BRUSSELS/LONDON Anheuser-Busch InBev (ABI.BR), the world's biggest brewer, launched its $100 billion-plus offer for nearest rival SABMiller SAB.L on Wednesday and agreed to sell the latter's stake in U.S. venture MillerCoors to help win regulatory approval.
AB InBev, whose takeover of SABMiller would be one of the largest mergers in corporate history, said it expected to achieve $1.4 billion in annual savings four years after completion of the deal, projected for the second half of 2016.
The deal currently worth about 70 billion pounds, or $106 billion, was clinched with an agreement for Denver-based Molson Coors (TAP.N) to take over SABMiller's 58 percent stake in their venture, MillerCoors, for $12 billion.
That price tag is higher than some analysts expected, given the small group of potential buyers. However, they had not anticipated it including global rights to the Miller brand, which will nearly double the amount of beer Molson sells internationally.
At the same time, the savings target, worth about 9 percent of SABMiller's sales, is lower than expectations, although it does come on top of the $1.05 billion that SABMiller had already pledged during the bidding process.
The merger will combine AB InBev's Budweiser, Stella Artois and Corona brands with SABMiller's Peroni, Grolsch and Pilsner Urquell and brew almost a third of the world's beer, dwarfing rivals Heineken (HEIN.AS) and Carlsberg (CARLb.CO).
The takeover, which SABMiller's board provisionally accepted last month, would be the largest of a British-based company and the fourth-biggest overall of any corporation. It will be backed by a record $75 billion loan.
AB InBev is already leader in the United States, Brazil and Mexico, three of the top four markets in terms of profits.
With SABMiller, it is buying into Latin American countries such as Colombia and Peru and crucially, Africa, at a time when markets such as the United States are weakening as drinkers shun mainstream lagers in favor of craft brews and cocktails.
Africa, where SAB operates in 16 countries, is expected to see a sharp rise in people of legal drinking age and has a fast-growing middle-class developing a taste for branded lagers and ales. Beer consumption there will grow by more than anywhere else over the next five years, say industry experts Plato Logic.
The acquisition allows AB InBev to draw level with Unilever (ULVR.L) as the fourth-biggest consumer goods company with annual revenue of $64 billion. However it will overtake Nestle NESN.VX as the sector's biggest profit generator.
AB InBev said it would seek a secondary listing and regional headquarters in Johannesburg, where SABMiller was founded 120 years ago.
The transaction is also a "game changer" for Molson Coors, its CEO Mark Hunter said, as it gives the maker of Coors Light and Blue Moon nearly 28 percent of the U.S. market, making it the second largest player.
It would add nearly $5 billion a year in sales and nearly $1 billion in operating income.
HURDLES TO CLEAR
AB InBev is offering 44 pounds per SABMiller share, along with a discounted alternative of mostly shares, designed for SABMiller's two largest shareholders: cigarette-maker Altria (MO.N) and BevCo, the vehicle of Colombia's Santo Domingo family, who together own 40.5 percent of the target company.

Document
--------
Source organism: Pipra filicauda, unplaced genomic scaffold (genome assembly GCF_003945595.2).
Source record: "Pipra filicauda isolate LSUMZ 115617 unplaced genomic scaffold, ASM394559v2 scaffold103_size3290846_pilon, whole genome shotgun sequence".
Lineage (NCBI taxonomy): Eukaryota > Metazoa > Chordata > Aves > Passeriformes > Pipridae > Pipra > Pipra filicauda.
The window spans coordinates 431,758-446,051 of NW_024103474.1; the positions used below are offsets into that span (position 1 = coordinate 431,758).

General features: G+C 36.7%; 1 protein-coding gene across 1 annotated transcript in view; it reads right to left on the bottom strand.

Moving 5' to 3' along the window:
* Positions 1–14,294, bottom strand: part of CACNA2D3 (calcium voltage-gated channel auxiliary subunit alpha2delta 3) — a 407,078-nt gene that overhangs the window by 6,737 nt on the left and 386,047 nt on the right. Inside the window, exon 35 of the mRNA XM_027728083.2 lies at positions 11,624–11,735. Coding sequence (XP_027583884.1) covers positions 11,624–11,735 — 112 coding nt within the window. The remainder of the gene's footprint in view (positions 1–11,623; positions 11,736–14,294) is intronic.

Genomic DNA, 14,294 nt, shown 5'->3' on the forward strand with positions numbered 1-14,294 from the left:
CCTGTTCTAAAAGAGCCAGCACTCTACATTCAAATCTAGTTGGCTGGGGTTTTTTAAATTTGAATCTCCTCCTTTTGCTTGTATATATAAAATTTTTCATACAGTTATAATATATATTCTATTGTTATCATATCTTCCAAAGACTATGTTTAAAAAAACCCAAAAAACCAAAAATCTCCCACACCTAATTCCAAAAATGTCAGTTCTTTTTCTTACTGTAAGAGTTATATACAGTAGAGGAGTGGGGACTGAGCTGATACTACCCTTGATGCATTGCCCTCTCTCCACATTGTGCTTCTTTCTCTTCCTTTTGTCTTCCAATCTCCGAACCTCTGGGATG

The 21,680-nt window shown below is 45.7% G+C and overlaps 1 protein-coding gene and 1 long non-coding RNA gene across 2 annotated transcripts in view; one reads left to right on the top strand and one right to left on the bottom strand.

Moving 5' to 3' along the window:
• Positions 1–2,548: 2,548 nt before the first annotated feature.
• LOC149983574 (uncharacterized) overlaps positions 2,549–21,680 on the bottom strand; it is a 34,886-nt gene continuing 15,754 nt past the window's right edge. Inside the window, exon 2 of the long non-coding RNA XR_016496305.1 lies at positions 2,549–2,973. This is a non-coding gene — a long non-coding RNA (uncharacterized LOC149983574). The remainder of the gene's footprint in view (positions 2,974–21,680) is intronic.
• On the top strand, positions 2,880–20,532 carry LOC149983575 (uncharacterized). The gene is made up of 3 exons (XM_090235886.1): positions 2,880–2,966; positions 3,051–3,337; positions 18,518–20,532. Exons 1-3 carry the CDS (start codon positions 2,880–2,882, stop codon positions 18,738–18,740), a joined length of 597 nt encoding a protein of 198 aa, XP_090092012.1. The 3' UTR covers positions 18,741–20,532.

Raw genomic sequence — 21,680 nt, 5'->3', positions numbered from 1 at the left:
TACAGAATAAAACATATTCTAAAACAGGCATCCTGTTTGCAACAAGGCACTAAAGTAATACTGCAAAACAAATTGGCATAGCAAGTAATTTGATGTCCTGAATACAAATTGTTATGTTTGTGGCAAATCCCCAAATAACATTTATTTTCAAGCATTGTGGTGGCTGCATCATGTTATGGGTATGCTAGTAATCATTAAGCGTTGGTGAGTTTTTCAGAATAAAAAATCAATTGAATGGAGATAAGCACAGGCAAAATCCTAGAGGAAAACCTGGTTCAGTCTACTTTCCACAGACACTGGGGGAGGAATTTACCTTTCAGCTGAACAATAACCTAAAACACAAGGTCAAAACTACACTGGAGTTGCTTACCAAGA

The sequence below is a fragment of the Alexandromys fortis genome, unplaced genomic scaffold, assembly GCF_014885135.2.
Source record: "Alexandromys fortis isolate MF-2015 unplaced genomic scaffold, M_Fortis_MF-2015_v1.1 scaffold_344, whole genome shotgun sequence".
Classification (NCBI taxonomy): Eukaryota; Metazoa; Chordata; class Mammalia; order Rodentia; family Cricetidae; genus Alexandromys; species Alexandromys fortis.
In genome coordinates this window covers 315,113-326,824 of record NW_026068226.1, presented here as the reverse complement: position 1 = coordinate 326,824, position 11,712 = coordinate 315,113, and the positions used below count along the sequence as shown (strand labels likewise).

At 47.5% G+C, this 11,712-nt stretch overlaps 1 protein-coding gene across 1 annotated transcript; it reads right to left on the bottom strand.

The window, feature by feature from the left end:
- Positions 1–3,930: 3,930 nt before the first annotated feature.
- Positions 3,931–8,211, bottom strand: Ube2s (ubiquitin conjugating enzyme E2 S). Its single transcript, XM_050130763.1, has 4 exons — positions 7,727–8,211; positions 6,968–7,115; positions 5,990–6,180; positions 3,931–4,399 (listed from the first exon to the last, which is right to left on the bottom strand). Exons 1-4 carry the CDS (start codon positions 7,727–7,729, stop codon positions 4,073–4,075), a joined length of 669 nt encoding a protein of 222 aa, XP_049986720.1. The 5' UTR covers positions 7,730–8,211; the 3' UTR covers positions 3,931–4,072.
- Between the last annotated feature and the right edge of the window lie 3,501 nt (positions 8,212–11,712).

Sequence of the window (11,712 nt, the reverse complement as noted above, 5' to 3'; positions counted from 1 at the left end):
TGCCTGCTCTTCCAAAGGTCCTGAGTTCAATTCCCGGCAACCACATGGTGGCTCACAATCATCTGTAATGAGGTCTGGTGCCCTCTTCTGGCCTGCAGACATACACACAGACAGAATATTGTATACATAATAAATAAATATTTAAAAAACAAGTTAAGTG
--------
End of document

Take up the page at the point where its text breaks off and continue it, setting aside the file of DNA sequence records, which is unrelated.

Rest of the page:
Those shareholders have accepted the alternative offer, the two brewers said in a joint statement. Altria said it expected to book a post-tax gain of $8 billion when the deal closed.
SABMiller shares were up 2.0 percent at 40.54 pounds at 1515 GMT (10:15 a.m. ET) on Wednesday, with gains limited by a degree of uncertainty around regulatory hurdles before the transaction is concluded. The shares have gained almost 40 percent since speculation about an AB InBev approach emerged two months ago.
However, AB InBev's confidence that the deal will go through is high, reflected by a potential $3 billion fee if it fails.
"With today's developments, execution is still important but they have a bit of breathing room," said Morningstar analyst Philip Gorham.
AB InBev shares were up 1.6 percent. Analysts said the cost-conscious company would probably exceed its $1.4 billion savings target, having done so after previous acquisitions in the United States and Mexico.
"This is the estimate going in," said Bernstein Research analyst Trevor Stirling. "This is guaranteed and there may well be potential for more."
The company said the biggest proportion of savings will come from combining headquarters and removing overlapping administration costs, but will also come from scale-based efficiencies in brewing, distribution and procurement.
While the MillerCoors stake sale is aimed at satisfying U.S. regulators, it remains to be seen whether the new company will have to divest SABMiller's 49 percent stake in CR Snow, the largest brewer in China, where AB InBev already has about 14 percent of the market.
AB InBev Chief Executive Carlos Brito declined to comment on China or its future as a bottler of PepsiCo (PEP.N) drinks, given that SABMiller bottles Coca-Cola (KO.N) drinks.
Also unclear is the future of SABMiller's relationship with French wine maker Castel Group and stake in Turkish brewer Anadolu Efes (AEFES.IS).
AB InBev's lead advisers are investment bank Lazard and law firm Freshfields Bruckhaus Deringer. SAB's advisers include Robey Warshaw, JP Morgan and Morgan Stanley and law firm Linklaters.
(Editing by Keith Weir and Susan Fenton)